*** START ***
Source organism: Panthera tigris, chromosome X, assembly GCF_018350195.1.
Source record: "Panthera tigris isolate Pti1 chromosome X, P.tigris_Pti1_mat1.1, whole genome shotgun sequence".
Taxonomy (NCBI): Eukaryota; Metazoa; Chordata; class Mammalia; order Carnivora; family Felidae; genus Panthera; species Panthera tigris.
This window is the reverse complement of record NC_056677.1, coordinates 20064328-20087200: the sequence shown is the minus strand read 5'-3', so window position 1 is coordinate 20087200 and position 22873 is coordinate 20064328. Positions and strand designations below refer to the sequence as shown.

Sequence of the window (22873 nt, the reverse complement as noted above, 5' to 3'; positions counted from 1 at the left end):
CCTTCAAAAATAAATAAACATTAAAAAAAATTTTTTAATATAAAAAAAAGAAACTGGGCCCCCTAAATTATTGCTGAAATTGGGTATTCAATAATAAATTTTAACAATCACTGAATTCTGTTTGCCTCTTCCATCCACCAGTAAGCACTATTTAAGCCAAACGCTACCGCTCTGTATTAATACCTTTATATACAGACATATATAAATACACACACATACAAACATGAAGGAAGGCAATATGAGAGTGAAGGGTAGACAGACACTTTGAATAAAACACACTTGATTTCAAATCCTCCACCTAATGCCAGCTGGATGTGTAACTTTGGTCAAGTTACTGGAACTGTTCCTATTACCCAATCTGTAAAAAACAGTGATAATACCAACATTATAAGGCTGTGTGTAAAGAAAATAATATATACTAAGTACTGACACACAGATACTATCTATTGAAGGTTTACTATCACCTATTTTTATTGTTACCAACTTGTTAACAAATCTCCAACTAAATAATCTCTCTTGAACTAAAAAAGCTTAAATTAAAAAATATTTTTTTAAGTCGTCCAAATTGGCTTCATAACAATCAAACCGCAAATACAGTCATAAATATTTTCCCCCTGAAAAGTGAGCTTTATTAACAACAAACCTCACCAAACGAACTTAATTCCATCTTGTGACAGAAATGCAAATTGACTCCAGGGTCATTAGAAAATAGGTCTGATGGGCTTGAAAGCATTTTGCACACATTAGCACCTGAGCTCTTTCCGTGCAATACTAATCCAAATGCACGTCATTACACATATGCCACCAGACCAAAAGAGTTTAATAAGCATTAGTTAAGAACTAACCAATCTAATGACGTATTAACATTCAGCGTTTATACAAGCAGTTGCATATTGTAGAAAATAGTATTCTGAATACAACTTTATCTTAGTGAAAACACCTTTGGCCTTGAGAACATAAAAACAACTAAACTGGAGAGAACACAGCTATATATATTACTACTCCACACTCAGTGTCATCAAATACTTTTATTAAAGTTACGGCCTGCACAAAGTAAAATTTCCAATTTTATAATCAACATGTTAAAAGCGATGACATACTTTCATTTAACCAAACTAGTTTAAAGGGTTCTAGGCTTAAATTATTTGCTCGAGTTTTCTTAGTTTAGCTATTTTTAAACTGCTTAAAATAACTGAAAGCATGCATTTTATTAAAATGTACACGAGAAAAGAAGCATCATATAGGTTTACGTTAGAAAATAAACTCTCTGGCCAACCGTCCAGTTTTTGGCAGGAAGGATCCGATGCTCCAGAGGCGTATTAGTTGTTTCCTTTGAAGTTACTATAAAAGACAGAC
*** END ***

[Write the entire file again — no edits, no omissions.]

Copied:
Source organism: Panthera tigris, chromosome X, assembly GCF_018350195.1.
Source record: "Panthera tigris isolate Pti1 chromosome X, P.tigris_Pti1_mat1.1, whole genome shotgun sequence".
Taxonomy (NCBI): Eukaryota; Metazoa; Chordata; class Mammalia; order Carnivora; family Felidae; genus Panthera; species Panthera tigris.
This window is the reverse complement of record NC_056677.1, coordinates 20064328-20087200: the sequence shown is the minus strand read 5'-3', so window position 1 is coordinate 20087200 and position 22873 is coordinate 20064328. Positions and strand designations below refer to the sequence as shown.

Sequence of the window (22873 nt, the reverse complement as noted above, 5' to 3'; positions counted from 1 at the left end):
CCTTCAAAAATAAATAAACATTAAAAAAAATTTTTTAATATAAAAAAAAGAAACTGGGCCCCCTAAATTATTGCTGAAATTGGGTATTCAATAATAAATTTTAACAATCACTGAATTCTGTTTGCCTCTTCCATCCACCAGTAAGCACTATTTAAGCCAAACGCTACCGCTCTGTATTAATACCTTTATATACAGACATATATAAATACACACACATACAAACATGAAGGAAGGCAATATGAGAGTGAAGGGTAGACAGACACTTTGAATAAAACACACTTGATTTCAAATCCTCCACCTAATGCCAGCTGGATGTGTAACTTTGGTCAAGTTACTGGAACTGTTCCTATTACCCAATCTGTAAAAAACAGTGATAATACCAACATTATAAGGCTGTGTGTAAAGAAAATAATATATACTAAGTACTGACACACAGATACTATCTATTGAAGGTTTACTATCACCTATTTTTATTGTTACCAACTTGTTAACAAATCTCCAACTAAATAATCTCTCTTGAACTAAAAAAGCTTAAATTAAAAAATATTTTTTTAAGTCGTCCAAATTGGCTTCATAACAATCAAACCGCAAATACAGTCATAAATATTTTCCCCCTGAAAAGTGAGCTTTATTAACAACAAACCTCACCAAACGAACTTAATTCCATCTTGTGACAGAAATGCAAATTGACTCCAGGGTCATTAGAAAATAGGTCTGATGGGCTTGAAAGCATTTTGCACACATTAGCACCTGAGCTCTTTCCGTGCAATACTAATCCAAATGCACGTCATTACACATATGCCACCAGACCAAAAGAGTTTAATAAGCATTAGTTAAGAACTAACCAATCTAATGACGTATTAACATTCAGCGTTTATACAAGCAGTTGCATATTGTAGAAAATAGTATTCTGAATACAACTTTATCTTAGTGAAAACACCTTTGGCCTTGAGAACATAAAAACAACTAAACTGGAGAGAACACAGCTATATATATTACTACTCCACACTCAGTGTCATCAAATACTTTTATTAAAGTTACGGCCTGCACAAAGTAAAATTTCCAATTTTATAATCAACATGTTAAAAGCGATGACATACTTTCATTTAACCAAACTAGTTTAAAGGGTTCTAGGCTTAAATTATTTGCTCGAGTTTTCTTAGTTTAGCTATTTTTAAACTGCTTAAAATAACTGAAAGCATGCATTTTATTAAAATGTACACGAGAAAAGAAGCATCATATAGGTTTACGTTAGAAAATAAACTCTCTGGCCAACCGTCCAGTTTTTGGCAGGAAGGATCCGATGCTCCAGAGGCGTATTAGTTGTTTCCTTTGAAGTTACTATAAAAGACAGAC